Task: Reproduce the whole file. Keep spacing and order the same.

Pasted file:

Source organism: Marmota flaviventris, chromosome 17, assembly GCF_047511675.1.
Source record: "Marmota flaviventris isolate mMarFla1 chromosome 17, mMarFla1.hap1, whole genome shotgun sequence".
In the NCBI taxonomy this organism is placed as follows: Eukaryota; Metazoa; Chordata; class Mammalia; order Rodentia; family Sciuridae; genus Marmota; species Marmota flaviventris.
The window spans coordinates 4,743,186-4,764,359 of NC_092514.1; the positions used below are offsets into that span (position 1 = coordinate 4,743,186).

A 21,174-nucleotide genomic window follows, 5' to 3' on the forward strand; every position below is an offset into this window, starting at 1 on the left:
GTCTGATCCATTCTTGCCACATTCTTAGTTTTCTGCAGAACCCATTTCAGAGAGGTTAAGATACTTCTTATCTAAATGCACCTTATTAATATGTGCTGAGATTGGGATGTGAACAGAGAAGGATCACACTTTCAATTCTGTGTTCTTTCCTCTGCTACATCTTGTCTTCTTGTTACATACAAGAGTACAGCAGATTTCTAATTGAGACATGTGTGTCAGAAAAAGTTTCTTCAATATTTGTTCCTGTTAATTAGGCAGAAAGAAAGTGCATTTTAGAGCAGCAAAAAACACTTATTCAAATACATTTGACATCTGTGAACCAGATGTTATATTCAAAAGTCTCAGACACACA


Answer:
Source organism: Marmota flaviventris, chromosome 17, assembly GCF_047511675.1.
Source record: "Marmota flaviventris isolate mMarFla1 chromosome 17, mMarFla1.hap1, whole genome shotgun sequence".
In the NCBI taxonomy this organism is placed as follows: Eukaryota; Metazoa; Chordata; class Mammalia; order Rodentia; family Sciuridae; genus Marmota; species Marmota flaviventris.
The window spans coordinates 4,743,186-4,764,359 of NC_092514.1; the positions used below are offsets into that span (position 1 = coordinate 4,743,186).

A 21,174-nucleotide genomic window follows, 5' to 3' on the forward strand; every position below is an offset into this window, starting at 1 on the left:
GTCTGATCCATTCTTGCCACATTCTTAGTTTTCTGCAGAACCCATTTCAGAGAGGTTAAGATACTTCTTATCTAAATGCACCTTATTAATATGTGCTGAGATTGGGATGTGAACAGAGAAGGATCACACTTTCAATTCTGTGTTCTTTCCTCTGCTACATCTTGTCTTCTTGTTACATACAAGAGTACAGCAGATTTCTAATTGAGACATGTGTGTCAGAAAAAGTTTCTTCAATATTTGTTCCTGTTAATTAGGCAGAAAGAAAGTGCATTTTAGAGCAGCAAAAAACACTTATTCAAATACATTTGACATCTGTGAACCAGATGTTATATTCAAAAGTCTCAGACACACA